• Thu
  • Aug 28, 2014
  • Updated: 4:10am
My Take
PUBLISHED : Thursday, 04 July, 2013, 12:00am
UPDATED : Thursday, 04 July, 2013, 3:44am

Why I can't help sitting on the fence

Someone's got my number. A critic in a blog, which I will call "Small Melon, Various Fruits", describes my column as a "Beijing-sympathetic-but-not-pro-Communist, pluralistic-but-not-pro-dem act." I couldn't have used fewer words if I tried to explain myself to my elderly parents.

For that, he said I surely deserve a Bronze Bauhinia Star. Just bronze? I was hoping for gold, despite the precious metal's price plunge. But I doubt Leung Chun-ying, our government boss, would consider me for the august prize, given the disproportionate number of nasty columns I have devoted to rounding on his government. My fruity critic has a much more impressive routine, though, a sort of "I feel compassion for Hong Kong but only because I'm so much cleverer than the natives". We have plenty of expats with that sort of superiority complex that is constantly hinted at but a social taboo to admit to. That would be too arrogant and possibly racist now, wouldn't it?

As for my sitting on the fence, which a few readers of his blog apparently consider a sin, I can't help myself. Sorry, there are just no real communists in China to join forces with; those who still fancy themselves as such are either nutcases or nonagenarians dozing off in Zhongnanhai.

What about my failure to support the pan-dems? Well, I don't know about you, but I really find it hard to side with such old drama queens as Cardinal Joseph Zen Ze-kiun, Jimmy Lai Chee-ying and Martin Lee Chu-ming. Perhaps my blogging critic likes and admires those kiddies from Scholarism, as many in Hong Kong apparently do. As a father, I consider it bad parenting to let children spend so much time holding forth in press conferences and fighting city hall.

We live in an age of democracy and there is no rolling back the clock. But as soon as you point out there might be problems, you unfailingly hear the same comeback: "No one ever says democracy is perfect/ideal/a cure-all …." But the way some people fetishise "democracy" and brook no criticism, you kind of get the impression they really think it's godly perfection itself. Well, at least they believe in something.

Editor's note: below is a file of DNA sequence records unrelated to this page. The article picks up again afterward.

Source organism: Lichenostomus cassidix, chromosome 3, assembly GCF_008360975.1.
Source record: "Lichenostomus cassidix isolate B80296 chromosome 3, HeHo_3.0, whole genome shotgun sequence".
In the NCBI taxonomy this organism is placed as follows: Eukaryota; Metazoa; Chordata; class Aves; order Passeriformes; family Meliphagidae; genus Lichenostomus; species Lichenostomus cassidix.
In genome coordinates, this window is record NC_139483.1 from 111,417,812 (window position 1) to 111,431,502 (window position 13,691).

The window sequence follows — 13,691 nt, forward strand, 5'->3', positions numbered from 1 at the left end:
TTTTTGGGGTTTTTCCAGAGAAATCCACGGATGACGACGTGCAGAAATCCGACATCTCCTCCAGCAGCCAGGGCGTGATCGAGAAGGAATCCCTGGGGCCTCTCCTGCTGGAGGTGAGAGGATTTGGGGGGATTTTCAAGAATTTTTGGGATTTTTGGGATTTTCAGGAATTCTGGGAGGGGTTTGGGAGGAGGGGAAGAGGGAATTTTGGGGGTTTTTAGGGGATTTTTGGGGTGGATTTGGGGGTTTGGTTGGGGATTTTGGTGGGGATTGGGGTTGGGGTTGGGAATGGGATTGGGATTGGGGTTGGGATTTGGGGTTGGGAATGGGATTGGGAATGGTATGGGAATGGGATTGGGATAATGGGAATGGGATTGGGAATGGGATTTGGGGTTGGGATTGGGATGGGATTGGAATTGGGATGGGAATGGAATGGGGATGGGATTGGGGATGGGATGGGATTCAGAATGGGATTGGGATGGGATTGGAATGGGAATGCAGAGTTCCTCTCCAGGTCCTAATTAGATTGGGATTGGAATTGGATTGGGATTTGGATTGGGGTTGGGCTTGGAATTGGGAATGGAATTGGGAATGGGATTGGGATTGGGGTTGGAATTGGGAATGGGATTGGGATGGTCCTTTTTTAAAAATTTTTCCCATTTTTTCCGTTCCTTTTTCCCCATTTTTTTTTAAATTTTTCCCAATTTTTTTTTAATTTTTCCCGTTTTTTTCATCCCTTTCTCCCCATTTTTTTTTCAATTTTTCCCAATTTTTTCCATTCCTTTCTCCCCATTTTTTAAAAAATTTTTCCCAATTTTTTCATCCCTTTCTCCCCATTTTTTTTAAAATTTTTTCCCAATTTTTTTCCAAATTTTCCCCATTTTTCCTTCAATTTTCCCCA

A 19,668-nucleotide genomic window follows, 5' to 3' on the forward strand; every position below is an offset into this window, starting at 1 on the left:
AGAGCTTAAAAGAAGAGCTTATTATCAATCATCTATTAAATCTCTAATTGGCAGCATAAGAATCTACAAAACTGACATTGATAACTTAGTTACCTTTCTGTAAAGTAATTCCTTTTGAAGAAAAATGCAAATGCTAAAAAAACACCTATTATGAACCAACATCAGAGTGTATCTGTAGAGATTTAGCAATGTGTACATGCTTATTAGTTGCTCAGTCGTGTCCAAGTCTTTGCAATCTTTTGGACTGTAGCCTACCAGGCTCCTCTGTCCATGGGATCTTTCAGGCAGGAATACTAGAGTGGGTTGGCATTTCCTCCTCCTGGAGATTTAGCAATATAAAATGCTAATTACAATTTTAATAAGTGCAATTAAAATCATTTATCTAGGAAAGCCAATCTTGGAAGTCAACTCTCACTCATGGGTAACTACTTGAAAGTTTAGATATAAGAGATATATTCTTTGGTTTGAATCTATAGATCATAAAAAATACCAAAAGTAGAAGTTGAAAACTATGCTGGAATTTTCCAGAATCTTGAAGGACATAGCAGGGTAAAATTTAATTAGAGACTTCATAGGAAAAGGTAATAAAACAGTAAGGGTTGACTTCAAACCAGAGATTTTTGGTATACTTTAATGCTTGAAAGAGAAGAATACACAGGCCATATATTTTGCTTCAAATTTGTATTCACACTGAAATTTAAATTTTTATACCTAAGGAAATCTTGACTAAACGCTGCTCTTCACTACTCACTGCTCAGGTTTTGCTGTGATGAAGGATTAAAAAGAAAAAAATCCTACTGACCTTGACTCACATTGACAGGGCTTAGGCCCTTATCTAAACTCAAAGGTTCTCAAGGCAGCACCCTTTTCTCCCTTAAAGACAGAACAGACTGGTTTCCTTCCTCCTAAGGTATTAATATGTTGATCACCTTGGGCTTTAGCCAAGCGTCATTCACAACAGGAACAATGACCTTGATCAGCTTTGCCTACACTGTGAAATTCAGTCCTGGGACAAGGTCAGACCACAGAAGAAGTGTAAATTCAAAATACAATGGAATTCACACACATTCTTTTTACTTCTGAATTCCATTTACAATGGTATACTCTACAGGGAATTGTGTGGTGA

My dear critic seems to believe, first and last, in his own witticisms and cynicism. There are at least some "isms" he believes in.


For unlimited access to:

SCMP.com SCMP Tablet Edition SCMP Mobile Edition 10-year news archive



This article is now closed to comments

Without details, any political system is you think and I think. And this is what civilization has made politics and in great extent the uncertainty is the effect of mass education. Original pure principled form remains in name. More have transformed into a concoction of many. I have lived to see democracy ideally practiced in the 60s of last century in the US to the present of its questionable form. I also have lived to see Communism in China of non-private property ownership to become capitalism of ownership of all kinds. Not the least, I even witnessed Hong Kong a colony, its last governor did all he could to bring in democracy. Political system without details can’t serve us any good. The name of a political system has more become a hindrance preventing engagement among us. In conclusion I can assure you there is no guarantee in politics. But having all said of my observation I still hope I had taken Poly (Political) Science 101 course to understand politic so to prove myself wrong that actually there is order in the world’s politic which we can depend on.
John Adams
Mr Lo, I strongly suspect that you speak for the 95% fence-sitting majority.
You certainly speak for me.
But unlike the 94.99999% silent fence-sitting majority who don't speak out ( the other 0.00001% being your -ism-based critics) you do speak out.




SCMP.com Account